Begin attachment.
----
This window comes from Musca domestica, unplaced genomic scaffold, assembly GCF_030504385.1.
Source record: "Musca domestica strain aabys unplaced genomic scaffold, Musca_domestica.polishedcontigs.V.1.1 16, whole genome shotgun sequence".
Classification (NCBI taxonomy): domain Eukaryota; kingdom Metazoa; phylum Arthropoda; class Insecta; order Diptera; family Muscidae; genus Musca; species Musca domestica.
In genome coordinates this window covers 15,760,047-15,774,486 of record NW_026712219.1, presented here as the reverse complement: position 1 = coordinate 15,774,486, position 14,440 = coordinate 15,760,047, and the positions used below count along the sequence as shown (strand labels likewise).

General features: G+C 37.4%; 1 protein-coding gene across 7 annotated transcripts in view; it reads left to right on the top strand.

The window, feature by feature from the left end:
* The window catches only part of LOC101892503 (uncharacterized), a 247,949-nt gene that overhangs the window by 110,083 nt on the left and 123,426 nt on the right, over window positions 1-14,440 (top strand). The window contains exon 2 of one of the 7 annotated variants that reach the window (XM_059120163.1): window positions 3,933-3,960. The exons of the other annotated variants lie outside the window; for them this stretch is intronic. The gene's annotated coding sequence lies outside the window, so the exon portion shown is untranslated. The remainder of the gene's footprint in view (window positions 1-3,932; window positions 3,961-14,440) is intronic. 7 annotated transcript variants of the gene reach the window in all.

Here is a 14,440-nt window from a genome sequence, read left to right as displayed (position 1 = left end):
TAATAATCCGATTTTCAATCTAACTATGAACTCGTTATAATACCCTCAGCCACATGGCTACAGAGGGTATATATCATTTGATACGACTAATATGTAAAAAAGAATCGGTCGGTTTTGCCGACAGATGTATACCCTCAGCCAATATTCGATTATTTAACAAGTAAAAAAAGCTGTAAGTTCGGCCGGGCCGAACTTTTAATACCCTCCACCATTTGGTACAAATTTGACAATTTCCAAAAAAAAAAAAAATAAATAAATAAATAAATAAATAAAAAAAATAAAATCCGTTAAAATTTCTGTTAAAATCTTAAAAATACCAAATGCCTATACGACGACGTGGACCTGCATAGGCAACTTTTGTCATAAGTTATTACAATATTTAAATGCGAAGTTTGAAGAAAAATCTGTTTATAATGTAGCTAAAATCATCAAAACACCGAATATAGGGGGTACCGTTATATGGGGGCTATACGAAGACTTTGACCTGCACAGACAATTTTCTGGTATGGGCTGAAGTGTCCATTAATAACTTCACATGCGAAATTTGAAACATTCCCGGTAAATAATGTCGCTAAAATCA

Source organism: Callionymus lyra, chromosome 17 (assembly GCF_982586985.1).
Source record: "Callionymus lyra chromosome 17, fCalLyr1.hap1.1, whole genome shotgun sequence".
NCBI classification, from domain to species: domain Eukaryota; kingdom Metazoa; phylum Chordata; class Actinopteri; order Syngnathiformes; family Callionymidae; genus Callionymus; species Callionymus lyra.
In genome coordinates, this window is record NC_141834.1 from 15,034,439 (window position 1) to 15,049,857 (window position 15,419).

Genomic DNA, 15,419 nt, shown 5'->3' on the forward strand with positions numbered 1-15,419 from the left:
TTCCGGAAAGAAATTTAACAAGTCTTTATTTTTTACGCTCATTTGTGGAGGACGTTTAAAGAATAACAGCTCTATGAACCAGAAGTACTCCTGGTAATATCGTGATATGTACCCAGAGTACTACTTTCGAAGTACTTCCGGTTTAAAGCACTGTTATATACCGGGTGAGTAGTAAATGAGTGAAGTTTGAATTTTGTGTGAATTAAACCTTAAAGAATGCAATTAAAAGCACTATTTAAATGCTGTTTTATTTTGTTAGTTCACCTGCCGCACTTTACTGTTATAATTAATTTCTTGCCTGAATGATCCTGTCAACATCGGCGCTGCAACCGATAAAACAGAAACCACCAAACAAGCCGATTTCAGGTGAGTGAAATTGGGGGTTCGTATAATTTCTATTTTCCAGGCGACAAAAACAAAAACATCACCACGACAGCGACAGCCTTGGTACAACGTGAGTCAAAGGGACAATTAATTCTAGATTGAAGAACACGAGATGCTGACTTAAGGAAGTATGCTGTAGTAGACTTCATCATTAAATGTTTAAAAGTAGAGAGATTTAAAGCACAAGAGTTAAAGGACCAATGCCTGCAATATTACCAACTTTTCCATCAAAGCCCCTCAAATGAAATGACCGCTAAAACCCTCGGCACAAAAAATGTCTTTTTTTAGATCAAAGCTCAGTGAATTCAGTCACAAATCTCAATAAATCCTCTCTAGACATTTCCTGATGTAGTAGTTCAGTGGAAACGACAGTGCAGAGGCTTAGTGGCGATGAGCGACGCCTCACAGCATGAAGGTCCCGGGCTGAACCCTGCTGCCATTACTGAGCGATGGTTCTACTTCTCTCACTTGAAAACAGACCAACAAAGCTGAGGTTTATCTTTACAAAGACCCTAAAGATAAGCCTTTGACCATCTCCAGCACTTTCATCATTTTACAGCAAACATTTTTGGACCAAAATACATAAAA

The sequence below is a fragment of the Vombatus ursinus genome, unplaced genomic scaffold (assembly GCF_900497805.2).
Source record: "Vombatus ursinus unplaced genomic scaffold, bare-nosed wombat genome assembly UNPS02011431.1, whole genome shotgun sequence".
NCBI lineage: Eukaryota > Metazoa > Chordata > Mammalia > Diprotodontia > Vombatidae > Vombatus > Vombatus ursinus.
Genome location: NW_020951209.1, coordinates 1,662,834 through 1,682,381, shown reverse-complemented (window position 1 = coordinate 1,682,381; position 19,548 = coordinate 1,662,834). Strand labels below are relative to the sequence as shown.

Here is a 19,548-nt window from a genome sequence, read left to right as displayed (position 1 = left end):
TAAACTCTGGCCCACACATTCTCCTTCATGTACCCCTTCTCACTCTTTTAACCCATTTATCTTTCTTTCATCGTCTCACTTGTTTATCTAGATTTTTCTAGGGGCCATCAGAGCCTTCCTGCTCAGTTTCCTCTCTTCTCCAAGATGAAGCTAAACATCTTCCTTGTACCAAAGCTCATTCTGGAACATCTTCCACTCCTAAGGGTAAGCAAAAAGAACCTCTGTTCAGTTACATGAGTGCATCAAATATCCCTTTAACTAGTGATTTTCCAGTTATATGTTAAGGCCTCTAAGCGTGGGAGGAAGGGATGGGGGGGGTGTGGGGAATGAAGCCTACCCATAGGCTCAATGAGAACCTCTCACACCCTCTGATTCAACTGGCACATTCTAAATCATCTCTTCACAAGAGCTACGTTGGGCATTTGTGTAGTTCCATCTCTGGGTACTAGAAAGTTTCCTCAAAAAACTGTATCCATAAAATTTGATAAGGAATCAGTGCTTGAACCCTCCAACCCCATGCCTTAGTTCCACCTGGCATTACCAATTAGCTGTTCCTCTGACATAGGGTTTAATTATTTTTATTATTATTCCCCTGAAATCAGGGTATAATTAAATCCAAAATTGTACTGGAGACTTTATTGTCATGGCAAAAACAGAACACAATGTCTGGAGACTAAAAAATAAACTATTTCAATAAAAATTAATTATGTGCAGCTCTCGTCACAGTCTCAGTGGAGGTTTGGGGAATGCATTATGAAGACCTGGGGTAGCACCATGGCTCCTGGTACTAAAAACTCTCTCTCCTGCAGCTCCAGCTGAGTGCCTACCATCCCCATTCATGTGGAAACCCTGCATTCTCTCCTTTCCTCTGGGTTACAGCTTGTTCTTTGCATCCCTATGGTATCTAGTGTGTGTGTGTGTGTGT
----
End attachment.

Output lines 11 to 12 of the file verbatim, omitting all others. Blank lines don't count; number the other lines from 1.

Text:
Source record: "Callionymus lyra chromosome 17, fCalLyr1.hap1.1, whole genome shotgun sequence".
NCBI classification, from domain to species: domain Eukaryota; kingdom Metazoa; phylum Chordata; class Actinopteri; order Syngnathiformes; family Callionymidae; genus Callionymus; species Callionymus lyra.